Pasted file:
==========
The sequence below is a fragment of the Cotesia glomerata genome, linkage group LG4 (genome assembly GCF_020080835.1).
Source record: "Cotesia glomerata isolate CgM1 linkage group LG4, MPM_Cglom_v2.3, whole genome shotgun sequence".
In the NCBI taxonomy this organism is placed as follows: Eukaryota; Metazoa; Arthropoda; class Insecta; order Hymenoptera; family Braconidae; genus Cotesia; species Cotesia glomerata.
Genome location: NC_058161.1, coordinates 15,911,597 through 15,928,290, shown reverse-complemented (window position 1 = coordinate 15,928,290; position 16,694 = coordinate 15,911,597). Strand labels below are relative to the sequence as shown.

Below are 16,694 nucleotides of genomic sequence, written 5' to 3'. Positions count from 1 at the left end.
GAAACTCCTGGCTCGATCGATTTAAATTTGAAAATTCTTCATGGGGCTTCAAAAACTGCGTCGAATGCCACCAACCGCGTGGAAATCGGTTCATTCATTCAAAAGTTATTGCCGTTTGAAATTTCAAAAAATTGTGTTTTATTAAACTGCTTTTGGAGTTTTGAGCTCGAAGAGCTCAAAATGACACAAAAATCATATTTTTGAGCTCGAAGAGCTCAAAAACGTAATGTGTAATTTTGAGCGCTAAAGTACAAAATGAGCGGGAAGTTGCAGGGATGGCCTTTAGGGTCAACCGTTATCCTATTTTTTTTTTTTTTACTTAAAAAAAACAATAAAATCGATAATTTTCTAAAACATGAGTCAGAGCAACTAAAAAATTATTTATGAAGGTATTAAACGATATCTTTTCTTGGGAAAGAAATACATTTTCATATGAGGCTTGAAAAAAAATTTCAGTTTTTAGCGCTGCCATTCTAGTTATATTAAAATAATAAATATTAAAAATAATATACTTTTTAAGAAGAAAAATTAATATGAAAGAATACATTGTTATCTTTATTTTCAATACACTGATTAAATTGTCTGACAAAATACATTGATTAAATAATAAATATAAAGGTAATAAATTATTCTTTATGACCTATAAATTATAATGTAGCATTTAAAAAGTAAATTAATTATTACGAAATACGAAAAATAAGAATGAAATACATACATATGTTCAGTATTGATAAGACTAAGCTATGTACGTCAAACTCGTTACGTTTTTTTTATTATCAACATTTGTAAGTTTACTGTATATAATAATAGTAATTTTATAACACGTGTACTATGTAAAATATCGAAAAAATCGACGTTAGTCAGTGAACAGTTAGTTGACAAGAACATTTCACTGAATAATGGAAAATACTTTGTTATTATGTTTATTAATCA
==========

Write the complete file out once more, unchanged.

The sequence below is a fragment of the Cotesia glomerata genome, linkage group LG4 (genome assembly GCF_020080835.1).
Source record: "Cotesia glomerata isolate CgM1 linkage group LG4, MPM_Cglom_v2.3, whole genome shotgun sequence".
In the NCBI taxonomy this organism is placed as follows: Eukaryota; Metazoa; Arthropoda; class Insecta; order Hymenoptera; family Braconidae; genus Cotesia; species Cotesia glomerata.
Genome location: NC_058161.1, coordinates 15,911,597 through 15,928,290, shown reverse-complemented (window position 1 = coordinate 15,928,290; position 16,694 = coordinate 15,911,597). Strand labels below are relative to the sequence as shown.

Below are 16,694 nucleotides of genomic sequence, written 5' to 3'. Positions count from 1 at the left end.
GAAACTCCTGGCTCGATCGATTTAAATTTGAAAATTCTTCATGGGGCTTCAAAAACTGCGTCGAATGCCACCAACCGCGTGGAAATCGGTTCATTCATTCAAAAGTTATTGCCGTTTGAAATTTCAAAAAATTGTGTTTTATTAAACTGCTTTTGGAGTTTTGAGCTCGAAGAGCTCAAAATGACACAAAAATCATATTTTTGAGCTCGAAGAGCTCAAAAACGTAATGTGTAATTTTGAGCGCTAAAGTACAAAATGAGCGGGAAGTTGCAGGGATGGCCTTTAGGGTCAACCGTTATCCTATTTTTTTTTTTTTTACTTAAAAAAAACAATAAAATCGATAATTTTCTAAAACATGAGTCAGAGCAACTAAAAAATTATTTATGAAGGTATTAAACGATATCTTTTCTTGGGAAAGAAATACATTTTCATATGAGGCTTGAAAAAAAATTTCAGTTTTTAGCGCTGCCATTCTAGTTATATTAAAATAATAAATATTAAAAATAATATACTTTTTAAGAAGAAAAATTAATATGAAAGAATACATTGTTATCTTTATTTTCAATACACTGATTAAATTGTCTGACAAAATACATTGATTAAATAATAAATATAAAGGTAATAAATTATTCTTTATGACCTATAAATTATAATGTAGCATTTAAAAAGTAAATTAATTATTACGAAATACGAAAAATAAGAATGAAATACATACATATGTTCAGTATTGATAAGACTAAGCTATGTACGTCAAACTCGTTACGTTTTTTTTATTATCAACATTTGTAAGTTTACTGTATATAATAATAGTAATTTTATAACACGTGTACTATGTAAAATATCGAAAAAATCGACGTTAGTCAGTGAACAGTTAGTTGACAAGAACATTTCACTGAATAATGGAAAATACTTTGTTATTATGTTTATTAATCA